And the thing is, “Arpeggiator” sounds just as powerful and meaningful as all the best lyrics that the band has ever managed to come up with, and it speaks to me with more intensity than any of their on-stage commentary or the Positive Force exhortations before the shows. It builds, it peaks, it has that classic Fugazi rhythmic propulsion and it even has a little bit of humor. It is possibly the perfect Fugazi song because it fits the band and its personality; it takes something ridiculously simple (an arpeggio) and then invests it with astronomical amounts of energy and that quintessential Fugazi quality: passion.

Because it’s passion that makes Fugazi such an incredible band. For all their admirable political stances, for all their stalwart independence, Fugazi really are all about the awesome power of four guys proving that, together, they can accomplish anything. Unlike almost anybody else, they really believe in punk rock. They have proved over the years that if you believe in something and dedicate yourself to it, if you make a real commitment to something you care about, if you work relentlessly at it, then you can make it succeed.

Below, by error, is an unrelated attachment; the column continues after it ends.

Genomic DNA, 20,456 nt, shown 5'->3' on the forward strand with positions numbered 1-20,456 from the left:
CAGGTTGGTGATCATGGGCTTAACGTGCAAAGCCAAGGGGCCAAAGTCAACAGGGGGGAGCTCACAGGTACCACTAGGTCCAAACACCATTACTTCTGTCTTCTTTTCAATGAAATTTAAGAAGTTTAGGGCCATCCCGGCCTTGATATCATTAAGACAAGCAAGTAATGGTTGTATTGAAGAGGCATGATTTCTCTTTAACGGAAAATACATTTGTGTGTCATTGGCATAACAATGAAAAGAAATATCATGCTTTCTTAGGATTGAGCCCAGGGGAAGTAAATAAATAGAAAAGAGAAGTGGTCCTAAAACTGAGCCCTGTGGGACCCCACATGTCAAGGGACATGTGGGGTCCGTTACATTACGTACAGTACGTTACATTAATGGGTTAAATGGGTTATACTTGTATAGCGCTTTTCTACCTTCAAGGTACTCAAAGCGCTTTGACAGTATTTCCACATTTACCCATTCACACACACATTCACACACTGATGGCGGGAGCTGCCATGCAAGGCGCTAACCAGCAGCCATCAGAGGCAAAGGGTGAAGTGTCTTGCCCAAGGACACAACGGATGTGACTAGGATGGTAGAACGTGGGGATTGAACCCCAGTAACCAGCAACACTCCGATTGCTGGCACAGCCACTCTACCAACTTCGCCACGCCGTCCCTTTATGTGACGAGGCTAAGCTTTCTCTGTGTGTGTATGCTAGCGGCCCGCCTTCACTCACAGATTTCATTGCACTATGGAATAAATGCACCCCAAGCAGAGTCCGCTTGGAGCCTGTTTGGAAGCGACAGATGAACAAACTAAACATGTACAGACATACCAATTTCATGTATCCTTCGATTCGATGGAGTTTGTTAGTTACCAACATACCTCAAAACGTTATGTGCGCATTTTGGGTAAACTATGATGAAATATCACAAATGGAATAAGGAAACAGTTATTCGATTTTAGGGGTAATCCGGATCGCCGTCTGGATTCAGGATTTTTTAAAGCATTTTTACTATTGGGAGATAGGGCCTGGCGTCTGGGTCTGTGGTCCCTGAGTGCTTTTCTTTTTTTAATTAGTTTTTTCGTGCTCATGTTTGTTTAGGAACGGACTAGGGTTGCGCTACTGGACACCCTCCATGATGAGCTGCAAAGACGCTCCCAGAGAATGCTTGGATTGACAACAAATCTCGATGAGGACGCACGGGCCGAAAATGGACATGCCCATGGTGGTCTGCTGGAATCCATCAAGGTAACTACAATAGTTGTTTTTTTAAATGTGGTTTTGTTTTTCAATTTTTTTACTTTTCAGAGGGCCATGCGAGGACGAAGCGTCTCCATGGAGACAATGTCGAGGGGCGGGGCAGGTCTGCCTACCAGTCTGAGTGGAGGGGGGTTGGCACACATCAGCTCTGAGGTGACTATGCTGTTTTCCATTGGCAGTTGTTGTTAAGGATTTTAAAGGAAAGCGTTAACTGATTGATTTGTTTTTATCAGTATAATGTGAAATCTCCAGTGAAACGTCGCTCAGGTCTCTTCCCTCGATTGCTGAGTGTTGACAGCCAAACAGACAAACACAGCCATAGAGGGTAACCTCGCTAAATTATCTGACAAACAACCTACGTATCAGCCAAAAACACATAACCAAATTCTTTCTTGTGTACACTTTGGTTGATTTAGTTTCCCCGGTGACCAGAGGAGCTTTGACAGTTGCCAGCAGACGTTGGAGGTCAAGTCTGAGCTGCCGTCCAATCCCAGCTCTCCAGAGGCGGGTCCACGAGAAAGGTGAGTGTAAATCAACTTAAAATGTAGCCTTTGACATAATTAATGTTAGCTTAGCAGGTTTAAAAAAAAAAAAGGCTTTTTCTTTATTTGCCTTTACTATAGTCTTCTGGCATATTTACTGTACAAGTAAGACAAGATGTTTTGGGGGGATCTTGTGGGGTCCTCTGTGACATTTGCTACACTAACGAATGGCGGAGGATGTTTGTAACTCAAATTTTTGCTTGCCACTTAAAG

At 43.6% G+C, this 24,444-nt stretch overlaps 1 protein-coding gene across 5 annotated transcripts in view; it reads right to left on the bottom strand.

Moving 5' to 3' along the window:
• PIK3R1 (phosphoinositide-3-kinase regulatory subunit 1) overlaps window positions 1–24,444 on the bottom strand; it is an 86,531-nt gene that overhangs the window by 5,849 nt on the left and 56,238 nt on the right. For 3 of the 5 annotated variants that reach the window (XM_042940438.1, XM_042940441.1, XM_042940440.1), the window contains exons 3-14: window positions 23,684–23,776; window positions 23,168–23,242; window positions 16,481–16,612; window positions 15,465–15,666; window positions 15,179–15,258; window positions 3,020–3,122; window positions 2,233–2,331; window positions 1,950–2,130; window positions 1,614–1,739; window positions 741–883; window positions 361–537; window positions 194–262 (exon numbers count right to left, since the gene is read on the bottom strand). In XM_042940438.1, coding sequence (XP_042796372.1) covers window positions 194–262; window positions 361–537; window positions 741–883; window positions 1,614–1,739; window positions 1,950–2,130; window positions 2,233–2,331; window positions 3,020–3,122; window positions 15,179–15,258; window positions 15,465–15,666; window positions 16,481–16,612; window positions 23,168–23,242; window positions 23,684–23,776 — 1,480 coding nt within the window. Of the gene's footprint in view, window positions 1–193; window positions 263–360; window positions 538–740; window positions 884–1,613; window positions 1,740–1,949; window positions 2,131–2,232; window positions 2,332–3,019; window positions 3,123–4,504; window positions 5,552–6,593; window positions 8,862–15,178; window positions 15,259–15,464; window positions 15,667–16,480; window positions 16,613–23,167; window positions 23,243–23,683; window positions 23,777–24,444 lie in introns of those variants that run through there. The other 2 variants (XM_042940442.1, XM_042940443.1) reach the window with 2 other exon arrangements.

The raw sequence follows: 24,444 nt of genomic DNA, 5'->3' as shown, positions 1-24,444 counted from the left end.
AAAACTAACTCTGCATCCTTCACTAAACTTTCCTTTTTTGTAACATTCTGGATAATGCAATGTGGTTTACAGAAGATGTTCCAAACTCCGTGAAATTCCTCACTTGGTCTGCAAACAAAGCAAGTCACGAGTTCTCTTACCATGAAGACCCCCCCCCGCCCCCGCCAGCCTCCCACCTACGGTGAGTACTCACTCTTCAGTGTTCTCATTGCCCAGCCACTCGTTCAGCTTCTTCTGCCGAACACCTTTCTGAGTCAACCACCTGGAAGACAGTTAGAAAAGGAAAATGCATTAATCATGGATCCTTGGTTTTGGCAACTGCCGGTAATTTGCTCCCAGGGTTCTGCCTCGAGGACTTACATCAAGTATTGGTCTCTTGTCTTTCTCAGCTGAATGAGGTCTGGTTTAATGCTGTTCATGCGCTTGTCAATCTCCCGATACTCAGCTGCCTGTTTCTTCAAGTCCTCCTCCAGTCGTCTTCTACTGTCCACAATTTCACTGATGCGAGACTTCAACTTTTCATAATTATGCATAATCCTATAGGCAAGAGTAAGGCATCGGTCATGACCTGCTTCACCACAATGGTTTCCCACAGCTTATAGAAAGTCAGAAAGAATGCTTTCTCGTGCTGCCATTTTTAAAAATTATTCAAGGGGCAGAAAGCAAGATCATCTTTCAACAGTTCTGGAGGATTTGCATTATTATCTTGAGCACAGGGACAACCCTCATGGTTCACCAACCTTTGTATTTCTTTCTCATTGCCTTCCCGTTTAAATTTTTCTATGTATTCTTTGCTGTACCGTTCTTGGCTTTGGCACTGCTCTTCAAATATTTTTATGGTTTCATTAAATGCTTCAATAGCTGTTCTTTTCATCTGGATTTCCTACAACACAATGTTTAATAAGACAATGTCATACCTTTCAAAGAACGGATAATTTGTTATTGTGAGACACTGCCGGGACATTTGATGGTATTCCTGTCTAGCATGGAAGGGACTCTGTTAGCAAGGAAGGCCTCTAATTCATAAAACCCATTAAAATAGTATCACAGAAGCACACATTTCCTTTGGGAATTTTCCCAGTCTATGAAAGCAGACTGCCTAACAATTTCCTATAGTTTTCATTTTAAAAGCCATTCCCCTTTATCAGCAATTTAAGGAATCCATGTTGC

I don’t know if I’ll ever get to see Fugazi perform again, since they’re no longer an active band. But it’s okay. It’s sort of like founding a religion: you start out small, you only get crucified once, and in the future it’s up to others to spread the news. I’ve heard the message, I’ve seen the light. I guess now it’s up to me to do my own arpeggiating.

“2 Rights Make 1 Wrong” · Mogwai · Rock Action, 2001